Hello, Weirdos. As the Sam Raimi installment comes to a close (thoughts on Part 5 below), the Director Selective Series continues this month with the directorial filmography of David Fincher. Fincher began as a music video director. During this time he worked with artists such as Rick Springfield, Madonna, and Nine Inch Nails. Eventually he landed at the helm of Alien 3. From there his film career escalated. His style is cold and drab, often with a yellow tint. Of directing he said, "As a director, film is about how you dole out the information so that the audience stays with you when they're supposed to stay with you, behind you when they're supposed to stay behind you, and ahead of you when they're supposed to stay ahead of you." Using those ideals Fincher has directed iconic films and continues to create noteworthy content as executive producer of House of Cards and Mindhunter. This week I will be looking at Fincher's first three films, which are:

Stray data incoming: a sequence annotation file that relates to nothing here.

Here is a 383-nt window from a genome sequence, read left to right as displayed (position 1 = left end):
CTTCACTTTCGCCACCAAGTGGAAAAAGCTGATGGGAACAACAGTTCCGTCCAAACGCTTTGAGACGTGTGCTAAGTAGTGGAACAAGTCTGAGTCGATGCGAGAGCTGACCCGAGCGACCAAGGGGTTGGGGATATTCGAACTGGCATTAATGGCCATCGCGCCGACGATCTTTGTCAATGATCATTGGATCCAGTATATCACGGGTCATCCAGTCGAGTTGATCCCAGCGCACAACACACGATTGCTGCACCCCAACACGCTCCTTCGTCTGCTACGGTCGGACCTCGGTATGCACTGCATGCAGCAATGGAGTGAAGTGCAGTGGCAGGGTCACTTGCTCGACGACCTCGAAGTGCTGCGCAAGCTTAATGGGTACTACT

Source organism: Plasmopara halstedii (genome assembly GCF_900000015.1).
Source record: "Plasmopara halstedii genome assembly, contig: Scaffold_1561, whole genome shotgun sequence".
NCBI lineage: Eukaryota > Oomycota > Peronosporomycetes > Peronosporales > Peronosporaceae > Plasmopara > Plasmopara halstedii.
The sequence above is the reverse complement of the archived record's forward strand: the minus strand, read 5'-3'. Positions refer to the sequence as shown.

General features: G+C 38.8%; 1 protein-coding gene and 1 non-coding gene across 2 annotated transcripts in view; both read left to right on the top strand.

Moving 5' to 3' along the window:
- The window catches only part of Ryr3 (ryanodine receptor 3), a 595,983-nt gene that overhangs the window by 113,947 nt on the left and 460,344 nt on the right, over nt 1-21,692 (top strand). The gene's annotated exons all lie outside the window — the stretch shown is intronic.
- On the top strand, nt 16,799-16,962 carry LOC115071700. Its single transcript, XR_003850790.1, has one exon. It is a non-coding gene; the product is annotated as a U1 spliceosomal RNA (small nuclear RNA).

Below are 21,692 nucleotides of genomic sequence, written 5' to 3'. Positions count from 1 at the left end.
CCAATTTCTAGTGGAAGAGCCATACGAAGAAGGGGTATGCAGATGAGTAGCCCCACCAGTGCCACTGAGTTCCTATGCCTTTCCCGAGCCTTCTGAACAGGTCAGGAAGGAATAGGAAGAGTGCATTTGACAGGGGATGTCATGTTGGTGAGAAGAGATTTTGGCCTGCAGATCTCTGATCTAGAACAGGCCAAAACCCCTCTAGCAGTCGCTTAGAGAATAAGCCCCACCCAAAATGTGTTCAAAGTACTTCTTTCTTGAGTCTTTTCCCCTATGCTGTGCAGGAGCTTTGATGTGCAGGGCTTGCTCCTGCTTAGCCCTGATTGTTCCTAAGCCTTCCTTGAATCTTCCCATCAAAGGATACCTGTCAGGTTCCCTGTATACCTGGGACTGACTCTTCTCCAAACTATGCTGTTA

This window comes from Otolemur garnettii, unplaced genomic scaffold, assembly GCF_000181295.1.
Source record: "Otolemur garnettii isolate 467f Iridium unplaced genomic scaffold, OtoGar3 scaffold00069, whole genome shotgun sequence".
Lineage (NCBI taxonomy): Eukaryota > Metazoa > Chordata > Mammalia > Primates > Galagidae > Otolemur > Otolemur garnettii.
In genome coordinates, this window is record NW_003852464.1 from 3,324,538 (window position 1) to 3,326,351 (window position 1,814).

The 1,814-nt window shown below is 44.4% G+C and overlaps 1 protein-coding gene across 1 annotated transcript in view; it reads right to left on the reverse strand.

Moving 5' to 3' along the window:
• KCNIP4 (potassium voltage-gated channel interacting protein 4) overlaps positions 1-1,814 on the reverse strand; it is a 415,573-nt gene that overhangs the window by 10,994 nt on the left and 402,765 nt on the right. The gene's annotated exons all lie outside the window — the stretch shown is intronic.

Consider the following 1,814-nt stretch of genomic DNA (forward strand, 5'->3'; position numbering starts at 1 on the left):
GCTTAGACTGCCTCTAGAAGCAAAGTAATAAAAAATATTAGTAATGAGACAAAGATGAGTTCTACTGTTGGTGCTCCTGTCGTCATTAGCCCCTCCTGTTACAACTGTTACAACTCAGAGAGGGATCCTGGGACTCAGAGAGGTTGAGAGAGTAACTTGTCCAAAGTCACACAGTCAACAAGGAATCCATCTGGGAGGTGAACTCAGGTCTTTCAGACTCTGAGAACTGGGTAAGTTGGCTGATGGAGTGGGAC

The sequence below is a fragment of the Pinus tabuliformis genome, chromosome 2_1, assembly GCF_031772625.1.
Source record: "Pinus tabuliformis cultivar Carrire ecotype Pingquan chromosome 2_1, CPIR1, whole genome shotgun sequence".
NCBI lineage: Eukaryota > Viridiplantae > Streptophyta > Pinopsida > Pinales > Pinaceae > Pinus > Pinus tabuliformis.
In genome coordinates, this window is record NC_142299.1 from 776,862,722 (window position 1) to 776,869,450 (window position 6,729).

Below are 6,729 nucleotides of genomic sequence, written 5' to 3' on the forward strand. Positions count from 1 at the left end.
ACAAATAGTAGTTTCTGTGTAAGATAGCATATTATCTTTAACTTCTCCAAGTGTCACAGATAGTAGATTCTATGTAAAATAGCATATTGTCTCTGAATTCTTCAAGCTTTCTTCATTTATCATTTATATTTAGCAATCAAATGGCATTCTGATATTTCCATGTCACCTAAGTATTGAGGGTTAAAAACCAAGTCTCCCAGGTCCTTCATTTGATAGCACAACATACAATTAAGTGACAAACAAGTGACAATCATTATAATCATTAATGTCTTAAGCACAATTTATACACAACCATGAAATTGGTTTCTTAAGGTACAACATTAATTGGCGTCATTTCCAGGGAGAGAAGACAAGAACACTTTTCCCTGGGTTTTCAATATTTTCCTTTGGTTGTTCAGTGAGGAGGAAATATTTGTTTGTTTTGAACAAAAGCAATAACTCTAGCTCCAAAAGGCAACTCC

On first watch of Alien 3, years ago, I found it forgettable. However, recently I watched a review from Chris Stuckman and one of his buddies making a case for the film in a positive light. I have a renewed interest in seeing it again. Se7en is a classic, and I'm looking forward to The Game because I do not remember it.
Here are my final thoughts on the Director Selective Series: Sam Raimi Part 5: